This informal entry competition has become one of the most popular parts of All Star Bash, with many entries that seemed to defy physics. There were a few times when I thought the sheer amount of perpendicular force on these locked rear tires would rip the entire rear differential out from under the car…Drift car mania
When I wasn’t checking out the on-track antics, I spent some time wandering the jam-packed pits at Streets of Willow, checking out the machinery that came out to play.
To say there were a lot of S-chassis cars out there would be a huge understatement. I’d say about 80% of the cars participating were S13s or S14s of some sort.
Among this group of 240SXs every degree of build was present, from registered street cars to full-on competition machines.
The engines beneath the hoods of these 240s included lots of basic SR swaps and quite a few turbocharged KAs as well. With the kind of stress that a long event like ASB puts on a car, reliability is just as important as horsepower.
Let’s not forget the V8 swaps either. There were plenty of LS-powered 240s out there, but perhaps not quite as many as you’d expect.
If anything, I noticed a surprising amount of S13s and S14s powered by turbo sixes – both Nissan RBs and Toyota 1JZ and 2JZ motors.
Not big on S13s and S14s? There were also plenty of other cars that joined the waves of 240SXs on the track. You can always count on a few MX83 Cressidas doing their best impression of the badass Mark IIs and Chasers that never made their way to US shores.
Don’t forget the AE86 either. All Star Bash wouldn’t be the same without a few screaming 86s looping around the track.
These days the Honda F20C swap has become a go-to choice for AE86 owners looking for more horsepower than a basic 4AGE can deliver. A few of the 86s running this year were sporting S2000 powerplants.
Other drivers have gone in a different direction, finding the AE86’s engine bay to be a welcoming home for a smooth and powerful 1UZFE V8.The joy of grassroots drifting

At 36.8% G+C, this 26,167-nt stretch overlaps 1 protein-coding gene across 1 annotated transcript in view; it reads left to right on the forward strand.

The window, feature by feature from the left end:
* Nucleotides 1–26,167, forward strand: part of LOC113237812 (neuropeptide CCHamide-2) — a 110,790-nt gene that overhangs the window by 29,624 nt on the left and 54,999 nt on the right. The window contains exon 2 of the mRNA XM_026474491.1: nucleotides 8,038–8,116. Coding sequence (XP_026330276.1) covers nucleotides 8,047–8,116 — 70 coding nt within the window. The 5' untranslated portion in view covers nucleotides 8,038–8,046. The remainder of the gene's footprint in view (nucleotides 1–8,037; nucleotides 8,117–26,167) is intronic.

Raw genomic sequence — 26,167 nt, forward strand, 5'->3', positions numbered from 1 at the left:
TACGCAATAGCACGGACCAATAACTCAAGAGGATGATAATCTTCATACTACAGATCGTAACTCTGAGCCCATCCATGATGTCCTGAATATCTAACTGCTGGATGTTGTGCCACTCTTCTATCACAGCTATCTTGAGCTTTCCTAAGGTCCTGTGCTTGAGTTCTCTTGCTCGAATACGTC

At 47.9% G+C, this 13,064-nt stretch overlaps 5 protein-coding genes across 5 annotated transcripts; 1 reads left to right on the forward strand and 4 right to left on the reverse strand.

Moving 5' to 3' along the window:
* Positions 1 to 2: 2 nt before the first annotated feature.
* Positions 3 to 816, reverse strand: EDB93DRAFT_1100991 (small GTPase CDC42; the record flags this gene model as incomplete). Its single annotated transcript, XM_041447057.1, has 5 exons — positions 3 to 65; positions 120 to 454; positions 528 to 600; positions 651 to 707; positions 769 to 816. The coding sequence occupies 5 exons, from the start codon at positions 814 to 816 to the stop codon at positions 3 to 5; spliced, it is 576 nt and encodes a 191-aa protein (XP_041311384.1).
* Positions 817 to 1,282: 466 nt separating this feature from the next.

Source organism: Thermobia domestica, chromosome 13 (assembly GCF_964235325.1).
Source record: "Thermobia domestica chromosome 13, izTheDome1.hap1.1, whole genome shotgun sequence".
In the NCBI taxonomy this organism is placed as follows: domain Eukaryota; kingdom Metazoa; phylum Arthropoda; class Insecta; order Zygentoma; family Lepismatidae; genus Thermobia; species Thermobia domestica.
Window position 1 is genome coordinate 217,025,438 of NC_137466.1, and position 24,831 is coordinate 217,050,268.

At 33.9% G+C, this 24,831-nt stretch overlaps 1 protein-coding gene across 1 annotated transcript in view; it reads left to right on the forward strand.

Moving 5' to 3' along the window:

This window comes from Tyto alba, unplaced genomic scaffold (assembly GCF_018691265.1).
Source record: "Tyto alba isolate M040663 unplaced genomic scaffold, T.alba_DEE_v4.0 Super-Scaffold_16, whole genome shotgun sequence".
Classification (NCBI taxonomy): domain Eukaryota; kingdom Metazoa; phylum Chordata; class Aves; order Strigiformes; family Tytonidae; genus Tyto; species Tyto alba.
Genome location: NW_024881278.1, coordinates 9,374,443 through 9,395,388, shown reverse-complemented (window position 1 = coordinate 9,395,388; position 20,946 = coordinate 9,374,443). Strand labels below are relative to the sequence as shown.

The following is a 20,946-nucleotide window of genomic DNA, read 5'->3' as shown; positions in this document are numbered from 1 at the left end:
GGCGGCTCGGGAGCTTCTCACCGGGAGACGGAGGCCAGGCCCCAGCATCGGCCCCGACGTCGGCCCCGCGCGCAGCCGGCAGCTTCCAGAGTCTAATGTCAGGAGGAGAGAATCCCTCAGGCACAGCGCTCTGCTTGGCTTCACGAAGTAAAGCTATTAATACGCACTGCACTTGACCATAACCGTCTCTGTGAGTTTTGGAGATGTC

And speaking of V8s, no matter what you think about LS swaps, there’s no getting around the mad style of the Streetshark FC3s. We’ve got a full a feature on this badass machine coming up shortly.
The crew from Parts Shop Max in San Diego can always be counted on to bring some cool cars out to ASB. This is their S15, which has been a part of All Star Bash since the beginning.
This year they also brought out their Scion FR-S project, which despite being pretty close to stock was moving around very well. Always cool to see brand new cars being put to good use.
Want a really unusual drift car? Look no further than Kenny Chieu’s Toyota MR-S. This guy has been ripping it up in this car for years.
Could the Subaru WRX become the next big grassroots drift car? There were a couple of RWD-converted Imprezas that came out this year.
The early model WRXs are now getting into the price range where you can buy one and go kind of crazy without breaking your budget. Why not skip the front diff and have some fun?
Speaking of budget drift cars, it was also nice to see someone out there with a Fox Body Mustang.
Given the scarcity of the Nissan Skyline in the US, most of the examples you find are kept preciously in a garage somewhere. It’s pretty refreshing to see a car like this R32 that’s built to be driven, and driven hard.
I especially liked the old school vibe that this one had with a duckbill spoiler and bolt-on flares with Centerline wheels.
A lot has changed in the seven years since All Star Bash began, both in my own life and in the world of drifting itself.
But for as long as JustDrift continues to thrown an ASB event every year, I will always savor the opportunity to return to my roots and see some of the best grassroots drifting in the world.